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Thursday, 12 July, 2001, 11:35 GMT 12:35 UK
Seagull savagery blamed on breeding
Seagull
Gulls often nest on flat roofs in seaside towns
Experts are blaming the breeding season for a spate of attacks by seagulls on people and pets around the UK.

The worst reported case this year involved a dog in Devon which bled to death after an attack by a seagull.

It is now the height of the seagulls' breeding season when many fledglings leave their nests for the first time.

Royal Society for the Protection of Birds spokesman Andrew South said: "We've made town living an easy alternative to seagulls' cliff-top nesting sites.


If there are babies wandering around, you've got to be careful with the seagulls swooping down

Fleetwood resident Carol Jackson
"They can live in chimneys and feed on our scraps and rubbish.

"The consequences of this are that they have their young in urban environments and become very protective.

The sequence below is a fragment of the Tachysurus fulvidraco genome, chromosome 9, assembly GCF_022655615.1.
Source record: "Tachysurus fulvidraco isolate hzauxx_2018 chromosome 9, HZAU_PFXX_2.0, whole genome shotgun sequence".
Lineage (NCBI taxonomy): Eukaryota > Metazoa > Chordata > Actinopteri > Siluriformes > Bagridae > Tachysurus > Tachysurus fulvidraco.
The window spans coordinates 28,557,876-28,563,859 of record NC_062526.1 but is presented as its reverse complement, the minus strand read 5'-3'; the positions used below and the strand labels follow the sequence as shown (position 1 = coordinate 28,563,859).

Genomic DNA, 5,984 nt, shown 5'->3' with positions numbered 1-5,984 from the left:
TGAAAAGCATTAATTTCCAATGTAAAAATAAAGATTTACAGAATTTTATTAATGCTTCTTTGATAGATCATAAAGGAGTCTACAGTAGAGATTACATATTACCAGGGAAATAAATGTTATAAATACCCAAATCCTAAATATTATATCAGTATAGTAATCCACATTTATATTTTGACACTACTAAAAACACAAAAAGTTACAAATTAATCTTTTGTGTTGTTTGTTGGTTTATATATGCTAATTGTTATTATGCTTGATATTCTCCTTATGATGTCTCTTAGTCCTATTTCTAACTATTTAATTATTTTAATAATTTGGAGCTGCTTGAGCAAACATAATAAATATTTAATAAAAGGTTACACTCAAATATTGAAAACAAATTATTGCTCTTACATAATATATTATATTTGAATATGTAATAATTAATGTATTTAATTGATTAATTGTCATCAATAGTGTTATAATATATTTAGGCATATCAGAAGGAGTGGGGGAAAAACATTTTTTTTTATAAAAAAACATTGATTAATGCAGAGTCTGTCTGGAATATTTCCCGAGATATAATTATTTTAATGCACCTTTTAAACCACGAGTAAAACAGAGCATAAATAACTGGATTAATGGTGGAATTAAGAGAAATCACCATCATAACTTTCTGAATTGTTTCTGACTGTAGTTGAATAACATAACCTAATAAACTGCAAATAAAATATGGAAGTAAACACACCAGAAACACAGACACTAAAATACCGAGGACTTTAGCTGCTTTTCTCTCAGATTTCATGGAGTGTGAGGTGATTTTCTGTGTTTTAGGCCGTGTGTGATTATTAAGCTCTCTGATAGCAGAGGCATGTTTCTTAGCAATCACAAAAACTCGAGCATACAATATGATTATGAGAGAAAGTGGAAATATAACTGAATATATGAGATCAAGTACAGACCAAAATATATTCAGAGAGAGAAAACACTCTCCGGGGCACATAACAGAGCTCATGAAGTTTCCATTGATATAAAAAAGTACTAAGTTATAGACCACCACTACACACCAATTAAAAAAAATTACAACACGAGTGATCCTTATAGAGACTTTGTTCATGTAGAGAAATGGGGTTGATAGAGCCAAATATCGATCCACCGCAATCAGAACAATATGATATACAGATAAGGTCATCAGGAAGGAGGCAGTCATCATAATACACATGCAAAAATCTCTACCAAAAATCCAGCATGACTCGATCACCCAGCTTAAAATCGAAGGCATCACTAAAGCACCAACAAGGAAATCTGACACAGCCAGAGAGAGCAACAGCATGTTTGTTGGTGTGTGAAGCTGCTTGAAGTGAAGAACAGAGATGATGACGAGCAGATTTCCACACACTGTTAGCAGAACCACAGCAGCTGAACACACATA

"Our view is that seagulls don't set out to deliberately attack people but they view us as a threat."

The society said the fatal attack on a Yorkshire terrier earlier this month had been "a seagull's response" to the dog investigating a fledgling which had fallen from the nest.

Hospital problem

Patricia Dawson, 58, from Brixham, returned home to find her dog Poppy dead with a beak-sized hole in her head.

Another case this month involved gulls swooping and attacking people near Nairn Hospital in the north of Scotland.

Management was forced to put up 'Beware of the Gulls' signs and to re-route people through the main building.

In the latest incidents in Fleetwood, Lancashire, a man who runs a business putting up television aerials said he had trouble coping with the birds.

'Bird muck'

Another Fleetwood resident, Carol Jackson, said: "They're screeching at four or five in the morning. You're coming out and your car's completely covered in bird muck.

"If there are babies wandering around, you've got to be careful with the seagulls swooping down.

"It makes matters worse when local people are feeding them."

The RSPB's advice is to try to make nest sites on chimneys as inaccessible as possible with chicken-mesh or wire.

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See also:

14 Oct 00 | Scotland
Troublesome gulls inquiry call
20 Sep 00 | Scotland
Suburban seagulls lower the tone
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